That when a country develops chemical weapons, we attack them, therefore they get to use their chemical weapons on our soldiers.
More likely bought them
international military combat is a bit more advanced than sending a load of people over the trenches this days, right?
tbh I wouldn't be surprised if they didn't put any soldiers on the ground.
and the US Defence Secretary has said they're ready to take action as soon as they get the order. looks like military intervention is almost inevitable.
Lord Owen seems to have a very level headed approach http://www.mirror.co.uk/news/world-news/lord-owen-syria-crisis-russia-2227149
I'm very undecided but I'm glad thee's very widespread agreement on the need both for clarity of legal basis and a parliamentary vote.
why are we shit-scared of Russia?
sure, they've won a world war before now and have got plenty of man power, but we'd fuck them up pretty routinely, imho.
EU because of Gazprom, USA because of access to Afghanistan and potential help with North Korea.
Not that you probably don't know that already.
I for one wouldn't fancy playing nuclear chicken with Putin
but there's still a comment by someone saying the Arab Spring was planned by George Bush sr. in the 1960s :D
It seems a bit of an arbitrary distinction, especially as the US and Isreal routinely use cluster bombs and uranium-enriched weapons too.
because its a weapon of mass destruction and it's administered as a far more bureaucratised version of killing your 'enemy' which in most cases seems to illustrate just how utterly unjustifiable and disproportionate such an attack is. seems even more evil and dehumanising when its your own civilians too.
the government forces have also continued to use cluster bombs which are banned under international law although syria is not a party to that particular treaty. i think using banned weapons is in itself worse than using sanctioned ones.
In some cases they can be lethal for longer than the radiation left behind by a nuke going off :/
as far as I know, the gas we think they used here doesn't have that effect? still, it's an indiscriminate attack aimed at civilians. I think the distinction is far from arbitrary.
It could easily escalate. If the cruises get fired surely hezbollah are gonna start firing rockets into israel again. What if Iran starts fucking about in the straight of hormuz?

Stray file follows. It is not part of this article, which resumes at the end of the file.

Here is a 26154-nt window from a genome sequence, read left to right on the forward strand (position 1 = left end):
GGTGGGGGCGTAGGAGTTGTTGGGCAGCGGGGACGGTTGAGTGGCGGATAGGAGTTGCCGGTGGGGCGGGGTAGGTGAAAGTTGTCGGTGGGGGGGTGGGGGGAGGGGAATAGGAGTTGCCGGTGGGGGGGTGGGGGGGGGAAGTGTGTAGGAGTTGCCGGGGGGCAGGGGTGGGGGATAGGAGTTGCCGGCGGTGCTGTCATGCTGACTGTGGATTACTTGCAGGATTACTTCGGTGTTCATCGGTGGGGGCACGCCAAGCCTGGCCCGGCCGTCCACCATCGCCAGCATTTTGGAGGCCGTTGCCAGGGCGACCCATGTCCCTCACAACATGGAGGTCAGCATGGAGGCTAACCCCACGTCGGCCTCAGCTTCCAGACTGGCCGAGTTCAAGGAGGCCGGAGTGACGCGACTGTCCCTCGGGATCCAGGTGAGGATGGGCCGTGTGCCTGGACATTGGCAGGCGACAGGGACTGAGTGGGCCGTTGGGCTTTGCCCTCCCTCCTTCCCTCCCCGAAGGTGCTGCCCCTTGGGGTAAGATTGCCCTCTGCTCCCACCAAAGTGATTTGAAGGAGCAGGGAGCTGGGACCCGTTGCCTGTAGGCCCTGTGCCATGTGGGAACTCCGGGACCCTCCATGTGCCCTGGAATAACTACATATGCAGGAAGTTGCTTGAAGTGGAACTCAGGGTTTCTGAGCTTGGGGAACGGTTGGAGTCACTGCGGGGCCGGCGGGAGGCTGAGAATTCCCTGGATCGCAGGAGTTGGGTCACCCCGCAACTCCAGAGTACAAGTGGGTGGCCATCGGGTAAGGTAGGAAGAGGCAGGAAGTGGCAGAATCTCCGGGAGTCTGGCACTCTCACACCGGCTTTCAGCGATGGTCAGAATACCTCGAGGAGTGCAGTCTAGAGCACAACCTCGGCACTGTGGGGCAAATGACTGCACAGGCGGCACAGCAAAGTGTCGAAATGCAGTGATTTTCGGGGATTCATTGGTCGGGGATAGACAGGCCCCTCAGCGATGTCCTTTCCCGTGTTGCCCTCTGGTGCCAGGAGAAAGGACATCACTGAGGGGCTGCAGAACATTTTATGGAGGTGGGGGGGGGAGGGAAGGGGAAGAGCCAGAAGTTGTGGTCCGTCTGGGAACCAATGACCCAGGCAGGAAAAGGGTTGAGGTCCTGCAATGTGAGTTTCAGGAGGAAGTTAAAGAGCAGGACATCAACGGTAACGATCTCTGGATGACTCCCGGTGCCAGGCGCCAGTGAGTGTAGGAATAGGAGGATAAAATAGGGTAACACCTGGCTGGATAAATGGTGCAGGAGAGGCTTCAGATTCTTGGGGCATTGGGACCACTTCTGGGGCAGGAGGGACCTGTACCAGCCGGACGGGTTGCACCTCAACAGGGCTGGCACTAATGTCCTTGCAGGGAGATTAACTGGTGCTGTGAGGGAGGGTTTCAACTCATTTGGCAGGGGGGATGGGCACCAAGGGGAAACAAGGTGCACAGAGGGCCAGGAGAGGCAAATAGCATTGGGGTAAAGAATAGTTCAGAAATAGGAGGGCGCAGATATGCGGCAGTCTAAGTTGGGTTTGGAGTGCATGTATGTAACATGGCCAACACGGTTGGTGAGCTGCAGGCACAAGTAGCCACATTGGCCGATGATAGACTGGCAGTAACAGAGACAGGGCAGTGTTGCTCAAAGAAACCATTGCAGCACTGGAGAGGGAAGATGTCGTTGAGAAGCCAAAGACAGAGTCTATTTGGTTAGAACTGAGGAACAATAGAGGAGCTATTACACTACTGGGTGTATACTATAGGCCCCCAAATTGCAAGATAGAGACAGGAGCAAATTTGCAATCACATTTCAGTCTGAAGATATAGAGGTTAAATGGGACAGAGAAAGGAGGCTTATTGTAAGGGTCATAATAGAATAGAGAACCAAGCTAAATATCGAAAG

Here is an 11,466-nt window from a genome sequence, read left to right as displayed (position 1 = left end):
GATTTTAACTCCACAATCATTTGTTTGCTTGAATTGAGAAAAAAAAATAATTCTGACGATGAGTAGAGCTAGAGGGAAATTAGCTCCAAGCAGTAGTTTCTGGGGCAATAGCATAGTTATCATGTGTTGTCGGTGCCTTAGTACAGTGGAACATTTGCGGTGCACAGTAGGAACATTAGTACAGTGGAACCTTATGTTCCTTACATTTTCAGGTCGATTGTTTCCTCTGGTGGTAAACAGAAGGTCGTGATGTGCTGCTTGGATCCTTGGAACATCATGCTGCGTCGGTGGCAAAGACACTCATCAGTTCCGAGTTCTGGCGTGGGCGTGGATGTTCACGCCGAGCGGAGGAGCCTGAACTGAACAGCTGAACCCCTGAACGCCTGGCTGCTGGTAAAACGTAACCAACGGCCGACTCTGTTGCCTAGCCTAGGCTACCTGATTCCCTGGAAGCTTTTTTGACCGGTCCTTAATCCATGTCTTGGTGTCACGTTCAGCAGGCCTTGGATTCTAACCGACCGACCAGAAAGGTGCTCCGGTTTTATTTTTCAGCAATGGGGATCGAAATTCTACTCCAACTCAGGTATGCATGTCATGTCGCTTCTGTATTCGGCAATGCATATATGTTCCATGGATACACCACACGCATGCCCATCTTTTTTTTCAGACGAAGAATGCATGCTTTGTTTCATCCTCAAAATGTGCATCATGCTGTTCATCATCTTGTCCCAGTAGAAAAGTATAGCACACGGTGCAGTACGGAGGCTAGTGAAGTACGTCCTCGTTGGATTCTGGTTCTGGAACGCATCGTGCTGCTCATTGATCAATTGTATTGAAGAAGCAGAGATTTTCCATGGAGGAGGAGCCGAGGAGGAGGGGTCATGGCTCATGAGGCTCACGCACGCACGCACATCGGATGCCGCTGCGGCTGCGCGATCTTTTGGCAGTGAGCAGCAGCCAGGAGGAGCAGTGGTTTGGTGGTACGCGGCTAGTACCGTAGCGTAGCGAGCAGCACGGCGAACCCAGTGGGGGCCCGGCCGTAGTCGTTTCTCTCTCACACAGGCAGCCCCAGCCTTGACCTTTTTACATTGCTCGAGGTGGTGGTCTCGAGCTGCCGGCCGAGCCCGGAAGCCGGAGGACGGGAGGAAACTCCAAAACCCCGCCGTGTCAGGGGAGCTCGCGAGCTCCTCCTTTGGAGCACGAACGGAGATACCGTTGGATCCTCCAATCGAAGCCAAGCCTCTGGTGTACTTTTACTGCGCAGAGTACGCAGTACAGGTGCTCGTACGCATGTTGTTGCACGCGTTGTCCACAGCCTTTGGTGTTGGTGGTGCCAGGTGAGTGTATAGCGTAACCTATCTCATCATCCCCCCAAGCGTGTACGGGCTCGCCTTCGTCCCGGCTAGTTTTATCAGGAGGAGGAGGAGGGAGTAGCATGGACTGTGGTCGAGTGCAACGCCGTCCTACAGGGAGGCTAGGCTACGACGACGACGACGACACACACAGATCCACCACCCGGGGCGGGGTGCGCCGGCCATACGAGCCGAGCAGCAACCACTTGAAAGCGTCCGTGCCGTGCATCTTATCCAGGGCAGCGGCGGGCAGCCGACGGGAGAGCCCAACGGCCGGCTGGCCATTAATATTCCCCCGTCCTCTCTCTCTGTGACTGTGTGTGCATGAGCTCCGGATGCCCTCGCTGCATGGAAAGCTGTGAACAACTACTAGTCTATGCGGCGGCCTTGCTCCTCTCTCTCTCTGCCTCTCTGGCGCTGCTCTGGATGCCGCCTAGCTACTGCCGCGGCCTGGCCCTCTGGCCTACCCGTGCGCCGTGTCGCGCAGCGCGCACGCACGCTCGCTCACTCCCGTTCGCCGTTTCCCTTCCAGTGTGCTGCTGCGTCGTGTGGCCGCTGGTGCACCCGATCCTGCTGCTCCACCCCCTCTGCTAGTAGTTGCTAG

Russia and China on the Syrian side too. Mental
The US knew and supported Saddam Hussein in using nerve gas during the 1988 Iran-Iraq War.
But things are different now, of course.
That's been known for years and yet they're presenting it as a scoop.
the same as their involvement in overthrowing the Iranian government and installing the Shah.
"When you are involved with the moslem world; there only bad choices, no good ones."
I never know how I feel about this sort of thing.
On the one hand, I don't think we should be the world's policeman and we have badly fucked up Afghanistan and Iraq in some ways. But on the other it just feels wrong that we're sitting back watching the telly and letting atrocities happen.
I think I'm just going to accept it as a contradiction in my views, and not think about it too much.
I think I basically agree with Matt Yglesias's view that if we're bothered about foreigners, we might as well focus on the things we know can help and that are relatively cheap:
(assuming that the evidence proves that this has happened), then not doing anything, or not being seen to do anything, effectively undermines the international courts and the UN.
Though it seems kinda odd that the law it set at 'state killing with chemical weapons' rather than just 'state killing'.
you can trace attempts to prohibit the use of chemical weapons back to the 17th century and actual prohibitions to the 19th century. maybe deontologically there's not such a conceptual distinction between using wmds too kill 'x' amount of people or using sanctioned weapons to kill 'x' amount of people. but that's not the prevailing paradigm in international law or legal thought.